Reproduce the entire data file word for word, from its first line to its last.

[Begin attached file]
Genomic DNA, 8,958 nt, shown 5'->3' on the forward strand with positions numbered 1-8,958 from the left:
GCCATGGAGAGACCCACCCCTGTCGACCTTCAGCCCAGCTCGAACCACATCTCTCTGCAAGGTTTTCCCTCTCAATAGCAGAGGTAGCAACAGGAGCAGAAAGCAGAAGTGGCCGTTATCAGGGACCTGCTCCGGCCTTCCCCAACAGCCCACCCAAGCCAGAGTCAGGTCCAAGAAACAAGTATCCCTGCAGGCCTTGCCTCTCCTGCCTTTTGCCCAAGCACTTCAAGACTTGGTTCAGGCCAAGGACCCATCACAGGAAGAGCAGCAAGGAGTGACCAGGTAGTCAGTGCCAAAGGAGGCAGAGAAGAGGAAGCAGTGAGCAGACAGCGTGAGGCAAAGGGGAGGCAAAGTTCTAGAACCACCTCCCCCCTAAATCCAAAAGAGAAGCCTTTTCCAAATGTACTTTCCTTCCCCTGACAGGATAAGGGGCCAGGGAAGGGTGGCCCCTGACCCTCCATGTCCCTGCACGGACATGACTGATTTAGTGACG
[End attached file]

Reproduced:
Genomic DNA, 8,958 nt, shown 5'->3' on the forward strand with positions numbered 1-8,958 from the left:
GCCATGGAGAGACCCACCCCTGTCGACCTTCAGCCCAGCTCGAACCACATCTCTCTGCAAGGTTTTCCCTCTCAATAGCAGAGGTAGCAACAGGAGCAGAAAGCAGAAGTGGCCGTTATCAGGGACCTGCTCCGGCCTTCCCCAACAGCCCACCCAAGCCAGAGTCAGGTCCAAGAAACAAGTATCCCTGCAGGCCTTGCCTCTCCTGCCTTTTGCCCAAGCACTTCAAGACTTGGTTCAGGCCAAGGACCCATCACAGGAAGAGCAGCAAGGAGTGACCAGGTAGTCAGTGCCAAAGGAGGCAGAGAAGAGGAAGCAGTGAGCAGACAGCGTGAGGCAAAGGGGAGGCAAAGTTCTAGAACCACCTCCCCCCTAAATCCAAAAGAGAAGCCTTTTCCAAATGTACTTTCCTTCCCCTGACAGGATAAGGGGCCAGGGAAGGGTGGCCCCTGACCCTCCATGTCCCTGCACGGACATGACTGATTTAGTGACG